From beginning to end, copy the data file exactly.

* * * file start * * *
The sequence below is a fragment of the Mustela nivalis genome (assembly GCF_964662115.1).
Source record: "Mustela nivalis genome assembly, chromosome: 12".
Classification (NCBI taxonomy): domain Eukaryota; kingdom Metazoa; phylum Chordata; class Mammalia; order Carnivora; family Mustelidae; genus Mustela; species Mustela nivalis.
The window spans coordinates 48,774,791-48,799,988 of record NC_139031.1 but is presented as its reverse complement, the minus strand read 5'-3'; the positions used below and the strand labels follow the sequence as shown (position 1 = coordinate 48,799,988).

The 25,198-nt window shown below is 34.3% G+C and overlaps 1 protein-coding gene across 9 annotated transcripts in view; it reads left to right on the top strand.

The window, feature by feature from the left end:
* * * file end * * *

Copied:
The sequence below is a fragment of the Mustela nivalis genome (assembly GCF_964662115.1).
Source record: "Mustela nivalis genome assembly, chromosome: 12".
Classification (NCBI taxonomy): domain Eukaryota; kingdom Metazoa; phylum Chordata; class Mammalia; order Carnivora; family Mustelidae; genus Mustela; species Mustela nivalis.
The window spans coordinates 48,774,791-48,799,988 of record NC_139031.1 but is presented as its reverse complement, the minus strand read 5'-3'; the positions used below and the strand labels follow the sequence as shown (position 1 = coordinate 48,799,988).

The 25,198-nt window shown below is 34.3% G+C and overlaps 1 protein-coding gene across 9 annotated transcripts in view; it reads left to right on the top strand.

The window, feature by feature from the left end: